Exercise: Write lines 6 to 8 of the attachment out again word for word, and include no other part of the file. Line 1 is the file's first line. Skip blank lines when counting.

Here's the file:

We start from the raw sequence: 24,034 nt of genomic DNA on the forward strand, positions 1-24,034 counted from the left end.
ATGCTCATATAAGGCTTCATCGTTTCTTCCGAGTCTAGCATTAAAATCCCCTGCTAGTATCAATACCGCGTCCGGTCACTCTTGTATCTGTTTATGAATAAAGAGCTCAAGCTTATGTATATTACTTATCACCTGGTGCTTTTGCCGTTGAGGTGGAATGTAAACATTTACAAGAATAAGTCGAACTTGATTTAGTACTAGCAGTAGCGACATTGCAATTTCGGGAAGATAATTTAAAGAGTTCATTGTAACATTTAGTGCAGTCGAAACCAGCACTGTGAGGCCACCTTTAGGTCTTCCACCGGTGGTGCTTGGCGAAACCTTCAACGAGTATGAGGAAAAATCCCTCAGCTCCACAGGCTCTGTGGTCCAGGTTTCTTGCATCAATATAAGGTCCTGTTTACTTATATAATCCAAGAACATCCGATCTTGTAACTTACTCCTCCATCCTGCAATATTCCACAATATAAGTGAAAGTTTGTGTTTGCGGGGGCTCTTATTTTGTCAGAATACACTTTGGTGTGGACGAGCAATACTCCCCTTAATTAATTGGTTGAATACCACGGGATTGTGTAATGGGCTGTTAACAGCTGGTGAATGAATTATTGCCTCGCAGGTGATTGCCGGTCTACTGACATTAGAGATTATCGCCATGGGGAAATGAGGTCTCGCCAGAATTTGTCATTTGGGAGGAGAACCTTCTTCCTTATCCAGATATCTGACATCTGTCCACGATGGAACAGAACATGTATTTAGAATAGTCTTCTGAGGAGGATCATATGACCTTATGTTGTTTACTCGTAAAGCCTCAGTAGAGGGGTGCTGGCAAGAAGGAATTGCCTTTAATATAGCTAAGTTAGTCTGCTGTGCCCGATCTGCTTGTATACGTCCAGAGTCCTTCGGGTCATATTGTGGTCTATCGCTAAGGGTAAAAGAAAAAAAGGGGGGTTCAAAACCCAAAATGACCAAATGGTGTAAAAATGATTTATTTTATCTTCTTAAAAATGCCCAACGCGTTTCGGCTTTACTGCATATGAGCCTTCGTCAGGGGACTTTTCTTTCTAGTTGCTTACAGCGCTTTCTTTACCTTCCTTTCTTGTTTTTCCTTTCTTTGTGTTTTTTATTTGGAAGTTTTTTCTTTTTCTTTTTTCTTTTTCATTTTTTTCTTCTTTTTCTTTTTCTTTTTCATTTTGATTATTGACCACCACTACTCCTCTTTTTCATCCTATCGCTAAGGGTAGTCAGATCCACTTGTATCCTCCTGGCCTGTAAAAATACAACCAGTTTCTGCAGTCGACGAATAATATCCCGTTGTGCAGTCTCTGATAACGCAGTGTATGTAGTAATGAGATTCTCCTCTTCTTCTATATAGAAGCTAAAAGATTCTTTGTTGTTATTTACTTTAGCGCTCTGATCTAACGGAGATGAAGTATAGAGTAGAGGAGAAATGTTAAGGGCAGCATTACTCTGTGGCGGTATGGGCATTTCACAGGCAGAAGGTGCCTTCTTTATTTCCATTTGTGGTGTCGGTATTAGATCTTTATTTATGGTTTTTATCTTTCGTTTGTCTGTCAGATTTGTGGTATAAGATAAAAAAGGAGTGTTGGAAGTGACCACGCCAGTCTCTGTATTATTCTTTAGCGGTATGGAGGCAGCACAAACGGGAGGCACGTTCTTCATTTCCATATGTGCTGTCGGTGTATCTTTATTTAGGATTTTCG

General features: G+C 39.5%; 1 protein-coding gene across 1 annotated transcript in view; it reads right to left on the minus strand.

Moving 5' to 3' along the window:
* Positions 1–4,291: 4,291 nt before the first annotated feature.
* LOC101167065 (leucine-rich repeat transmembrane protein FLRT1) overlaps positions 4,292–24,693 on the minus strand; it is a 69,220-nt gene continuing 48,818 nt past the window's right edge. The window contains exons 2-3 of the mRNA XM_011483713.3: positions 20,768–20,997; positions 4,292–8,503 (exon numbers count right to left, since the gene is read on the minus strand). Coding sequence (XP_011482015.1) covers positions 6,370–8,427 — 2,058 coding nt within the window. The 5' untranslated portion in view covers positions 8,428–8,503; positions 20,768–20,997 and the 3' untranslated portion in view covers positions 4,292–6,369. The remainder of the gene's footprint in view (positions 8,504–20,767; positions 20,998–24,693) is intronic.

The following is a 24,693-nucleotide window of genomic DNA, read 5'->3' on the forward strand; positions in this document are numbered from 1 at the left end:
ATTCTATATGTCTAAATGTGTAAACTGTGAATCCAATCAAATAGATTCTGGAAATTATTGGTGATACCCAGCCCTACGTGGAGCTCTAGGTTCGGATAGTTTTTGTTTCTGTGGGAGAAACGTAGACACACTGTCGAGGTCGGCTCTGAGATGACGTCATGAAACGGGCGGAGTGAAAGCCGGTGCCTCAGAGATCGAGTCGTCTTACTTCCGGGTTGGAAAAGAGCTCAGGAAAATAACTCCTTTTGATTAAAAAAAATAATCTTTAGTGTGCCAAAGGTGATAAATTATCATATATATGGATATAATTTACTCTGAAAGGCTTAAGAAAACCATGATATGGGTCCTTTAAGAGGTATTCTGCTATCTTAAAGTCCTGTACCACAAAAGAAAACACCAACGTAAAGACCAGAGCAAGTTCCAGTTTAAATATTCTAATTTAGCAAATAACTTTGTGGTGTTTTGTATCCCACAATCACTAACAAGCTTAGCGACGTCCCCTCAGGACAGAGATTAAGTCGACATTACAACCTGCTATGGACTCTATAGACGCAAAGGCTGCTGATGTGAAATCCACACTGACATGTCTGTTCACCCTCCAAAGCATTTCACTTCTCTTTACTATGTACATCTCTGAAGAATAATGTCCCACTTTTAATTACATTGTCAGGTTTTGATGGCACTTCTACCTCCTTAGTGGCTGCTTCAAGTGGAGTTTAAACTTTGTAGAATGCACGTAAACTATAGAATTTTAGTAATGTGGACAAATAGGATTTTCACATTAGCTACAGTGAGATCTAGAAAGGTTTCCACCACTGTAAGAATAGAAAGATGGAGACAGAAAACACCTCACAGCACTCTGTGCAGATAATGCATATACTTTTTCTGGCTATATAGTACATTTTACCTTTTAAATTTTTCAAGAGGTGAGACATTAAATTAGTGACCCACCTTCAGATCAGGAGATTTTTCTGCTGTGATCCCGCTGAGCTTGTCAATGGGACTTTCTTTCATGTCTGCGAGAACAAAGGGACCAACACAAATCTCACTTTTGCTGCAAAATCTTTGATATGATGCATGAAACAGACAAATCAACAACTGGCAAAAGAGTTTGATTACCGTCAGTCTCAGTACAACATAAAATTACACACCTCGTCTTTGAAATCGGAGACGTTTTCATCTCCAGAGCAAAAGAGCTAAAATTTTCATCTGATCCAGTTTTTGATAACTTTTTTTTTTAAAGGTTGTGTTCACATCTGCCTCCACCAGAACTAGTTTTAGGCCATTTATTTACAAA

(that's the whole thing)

* LOC101167065 (leucine-rich repeat transmembrane protein FLRT1) overlaps positions 4,292–24,693 on the minus strand; it is a 69,220-nt gene continuing 48,818 nt past the window's right edge. The window contains exons 2-3 of the mRNA XM_011483713.3: positions 20,768–20,997; positions 4,292–8,503 (exon numbers count right to left, since the gene is read on the minus strand). Coding sequence (XP_011482015.1) covers positions 6,370–8,427 — 2,058 coding nt within the window. The 5' untranslated portion in view covers positions 8,428–8,503; positions 20,768–20,997 and the 3' untranslated portion in view covers positions 4,292–6,369. The remainder of the gene's footprint in view (positions 8,504–20,767; positions 20,998–24,693) is intronic.

The following is a 24,693-nucleotide window of genomic DNA, read 5'->3' on the forward strand; positions in this document are numbered from 1 at the left end:
ATTCTATATGTCTAAATGTGTAAACTGTGAATCCAATCAAATAGATTCTGGAAATTATTGGTGATACCCAGCCCTACGTGGAGCTCTAGGTTCGGATAGTTTTTGTTTCTGTGGGAGAAACGTAGACACACTGTCGAGGTCGGCTCTGAGATGACGTCATGAAACGGGCGGAGTGAAAGCCGGTGCCTCAGAGATCGAGTCGTCTTACTTCCGGGTTGGAAAAGAGCTCAGGAAAATAACTCCTTTTGATTAAAAAAAATAATCTTTAGTGTGCCAAAGGTGATAAATTATCATATATATGGATATAATTTACTCTGAAAGGCTTAAGAAAACCATGATATGGGTCCTTTAAGAGGTATTCTGCTATCTTAAAGTCCTGTACCACAAAAGAAAACACCAACGTAAAGACCAGAGCAAGTTCCAGTTTAAATATTCTAATTTAGCAAATAACTTTGTGGTGTTTTGTATCCCACAATCACTAACAAGCTTAGCGACGTCCCCTCAGGACAGAGATTAAGTCGACATTACAACCTGCTATGGACTCTATAGACGCAAAGGCTGCTGATGTGAAATCCACACTGACATGTCTGTTCACCCTCCAAAGCATTTCACTTCTCTTTACTATGTACATCTCTGAAGAATAATGTCCCACTTTTAATTACATTGTCAGGTTTTGATGGCACTTCTACCTCCTTAGTGGCTGCTTCAAGTGGAGTTTAAACTTTGTAGAATGCACGTAAACTATAGAATTTTAGTAATGTGGACAAATAGGATTTTCACATTAGCTACAGTGAGATCTAGAAAGGTTTCCACCACTGTAAGAATAGAAAGATGGAGACAGAAAACACCTCACAGCACTCTGTGCAGATAATGCATATACTTTTTCTGGCTATATAGTACATTTTACCTTTTAAATTTTTCAAGAGGTGAGACATTAAATTAGTGACCCACCTTCAGATCAGGAGATTTTTCTGCTGTGATCCCGCTGAGCTTGTCAATGGGACTTTCTTTCATGTCTGCGAGAACAAAGGGACCAACACAAATCTCACTTTTGCTGCAAAATCTTTGATATGATGCATGAAACAGACAAATCAACAACTGGCAAAAGAGTTTGATTACCGTCAGTCTCAGTACAACATAAAATTACACACCTCGTCTTTGAAATCGGAGACGTTTTCATCTCCAGAGCAAAAGAGCTAAAATTTTCATCTGATCCAGTTTTTGATAACTTTTTTTTTTAAAGGTTGTGTTCACATCTGCCTCCACCAGAACTAGTTTTAGGCCATTTATTTACAAA